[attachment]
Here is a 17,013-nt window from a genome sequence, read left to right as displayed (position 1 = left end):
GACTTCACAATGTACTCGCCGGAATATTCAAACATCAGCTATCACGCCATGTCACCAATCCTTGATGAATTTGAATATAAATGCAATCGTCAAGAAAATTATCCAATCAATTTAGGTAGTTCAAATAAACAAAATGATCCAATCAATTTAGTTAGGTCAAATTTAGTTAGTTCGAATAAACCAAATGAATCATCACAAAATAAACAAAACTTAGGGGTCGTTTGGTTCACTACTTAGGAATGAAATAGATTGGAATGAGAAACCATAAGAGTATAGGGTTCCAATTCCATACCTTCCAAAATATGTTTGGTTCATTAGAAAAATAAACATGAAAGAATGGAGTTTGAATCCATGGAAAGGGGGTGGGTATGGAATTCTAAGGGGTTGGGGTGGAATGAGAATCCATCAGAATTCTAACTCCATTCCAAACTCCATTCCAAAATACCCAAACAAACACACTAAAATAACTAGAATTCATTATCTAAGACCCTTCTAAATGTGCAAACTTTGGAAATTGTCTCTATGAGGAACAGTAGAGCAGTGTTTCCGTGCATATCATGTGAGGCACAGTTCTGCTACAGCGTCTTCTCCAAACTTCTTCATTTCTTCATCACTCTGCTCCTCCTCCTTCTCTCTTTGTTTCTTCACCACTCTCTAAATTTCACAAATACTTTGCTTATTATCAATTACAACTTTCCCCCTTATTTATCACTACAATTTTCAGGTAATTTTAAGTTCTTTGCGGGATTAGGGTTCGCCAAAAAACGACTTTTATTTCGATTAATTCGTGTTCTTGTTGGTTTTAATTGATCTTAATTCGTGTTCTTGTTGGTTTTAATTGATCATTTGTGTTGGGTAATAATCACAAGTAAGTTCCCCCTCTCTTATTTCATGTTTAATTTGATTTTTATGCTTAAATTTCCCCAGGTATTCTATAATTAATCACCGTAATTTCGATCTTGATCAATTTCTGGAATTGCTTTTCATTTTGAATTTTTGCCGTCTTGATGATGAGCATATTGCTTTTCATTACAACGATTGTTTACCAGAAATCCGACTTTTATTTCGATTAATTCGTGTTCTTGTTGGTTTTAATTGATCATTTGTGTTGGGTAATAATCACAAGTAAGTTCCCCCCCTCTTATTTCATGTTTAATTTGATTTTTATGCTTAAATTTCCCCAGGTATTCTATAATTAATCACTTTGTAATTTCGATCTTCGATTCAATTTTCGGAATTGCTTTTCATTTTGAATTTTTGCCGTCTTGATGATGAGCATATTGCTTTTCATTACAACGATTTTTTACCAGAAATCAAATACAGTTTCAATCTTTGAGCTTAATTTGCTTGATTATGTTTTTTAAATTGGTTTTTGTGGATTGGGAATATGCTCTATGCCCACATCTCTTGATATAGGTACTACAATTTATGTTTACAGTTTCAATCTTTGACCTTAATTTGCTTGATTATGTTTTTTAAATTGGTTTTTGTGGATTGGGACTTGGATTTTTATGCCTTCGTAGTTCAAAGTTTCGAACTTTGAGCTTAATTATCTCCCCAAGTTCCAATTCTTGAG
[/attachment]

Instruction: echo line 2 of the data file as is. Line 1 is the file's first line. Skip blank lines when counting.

GACTTCACAATGTACTCGCCGGAATATTCAAACATCAGCTATCACGCCATGTCACCAATCCTTGATGAATTTGAATATAAATGCAATCGTCAAGAAAATTATCCAATCAATTTAGGTAGTTCAAATAAACAAAATGATCCAATCAATTTAGTTAGGTCAAATTTAGTTAGTTCGAATAAACCAAATGAATCATCACAAAATAAACAAAACTTAGGGGTCGTTTGGTTCACTACTTAGGAATGAAATAGATTGGAATGAGAAACCATAAGAGTATAGGGTTCCAATTCCATACCTTCCAAAATATGTTTGGTTCATTAGAAAAATAAACATGAAAGAATGGAGTTTGAATCCATGGAAAGGGGGTGGGTATGGAATTCTAAGGGGTTGGGGTGGAATGAGAATCCATCAGAATTCTAACTCCATTCCAAACTCCATTCCAAAATACCCAAACAAACACACTAAAATAACTAGAATTCATTATCTAAGACCCTTCTAAATGTGCAAACTTTGGAAATTGTCTCTATGAGGAACAGTAGAGCAGTGTTTCCGTGCATATCATGTGAGGCACAGTTCTGCTACAGCGTCTTCTCCAAACTTCTTCATTTCTTCATCACTCTGCTCCTCCTCCTTCTCTCTTTGTTTCTTCACCACTCTCTAAATTTCACAAATACTTTGCTTATTATCAATTACAACTTTCCCCCTTATTTATCACTACAATTTTCAGGTAATTTTAAGTTCTTTGCGGGATTAGGGTTCGCCAAAAAACGACTTTTATTTCGATTAATTCGTGTTCTTGTTGGTTTTAATTGATCTTAATTCGTGTTCTTGTTGGTTTTAATTGATCATTTGTGTTGGGTAATAATCACAAGTAAGTTCCCCCTCTCTTATTTCATGTTTAATTTGATTTTTATGCTTAAATTTCCCCAGGTATTCTATAATTAATCACCGTAATTTCGATCTTGATCAATTTCTGGAATTGCTTTTCATTTTGAATTTTTGCCGTCTTGATGATGAGCATATTGCTTTTCATTACAACGATTGTTTACCAGAAATCCGACTTTTATTTCGATTAATTCGTGTTCTTGTTGGTTTTAATTGATCATTTGTGTTGGGTAATAATCACAAGTAAGTTCCCCCCCTCTTATTTCATGTTTAATTTGATTTTTATGCTTAAATTTCCCCAGGTATTCTATAATTAATCACTTTGTAATTTCGATCTTCGATTCAATTTTCGGAATTGCTTTTCATTTTGAATTTTTGCCGTCTTGATGATGAGCATATTGCTTTTCATTACAACGATTTTTTACCAGAAATCAAATACAGTTTCAATCTTTGAGCTTAATTTGCTTGATTATGTTTTTTAAATTGGTTTTTGTGGATTGGGAATATGCTCTATGCCCACATCTCTTGATATAGGTACTACAATTTATGTTTACAGTTTCAATCTTTGACCTTAATTTGCTTGATTATGTTTTTTAAATTGGTTTTTGTGGATTGGGACTTGGATTTTTATGCCTTCGTAGTTCAAAGTTTCGAACTTTGAGCTTAATTATCTCCCCAAGTTCCAATTCTTGAG